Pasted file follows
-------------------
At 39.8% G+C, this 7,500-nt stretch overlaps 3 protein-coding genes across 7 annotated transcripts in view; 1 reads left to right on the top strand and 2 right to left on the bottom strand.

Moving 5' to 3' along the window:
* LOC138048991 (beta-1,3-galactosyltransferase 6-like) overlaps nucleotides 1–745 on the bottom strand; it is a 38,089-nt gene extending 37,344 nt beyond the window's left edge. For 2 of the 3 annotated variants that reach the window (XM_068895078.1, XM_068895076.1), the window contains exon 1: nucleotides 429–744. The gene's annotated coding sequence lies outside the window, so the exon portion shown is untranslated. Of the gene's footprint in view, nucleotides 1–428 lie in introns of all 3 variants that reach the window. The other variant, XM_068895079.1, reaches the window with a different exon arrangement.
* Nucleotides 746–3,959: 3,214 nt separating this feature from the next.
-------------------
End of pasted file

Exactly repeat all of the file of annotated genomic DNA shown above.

At 39.8% G+C, this 7,500-nt stretch overlaps 3 protein-coding genes across 7 annotated transcripts in view; 1 reads left to right on the top strand and 2 right to left on the bottom strand.

Moving 5' to 3' along the window:
* LOC138048991 (beta-1,3-galactosyltransferase 6-like) overlaps nucleotides 1–745 on the bottom strand; it is a 38,089-nt gene extending 37,344 nt beyond the window's left edge. For 2 of the 3 annotated variants that reach the window (XM_068895078.1, XM_068895076.1), the window contains exon 1: nucleotides 429–744. The gene's annotated coding sequence lies outside the window, so the exon portion shown is untranslated. Of the gene's footprint in view, nucleotides 1–428 lie in introns of all 3 variants that reach the window. The other variant, XM_068895079.1, reaches the window with a different exon arrangement.
* Nucleotides 746–3,959: 3,214 nt separating this feature from the next.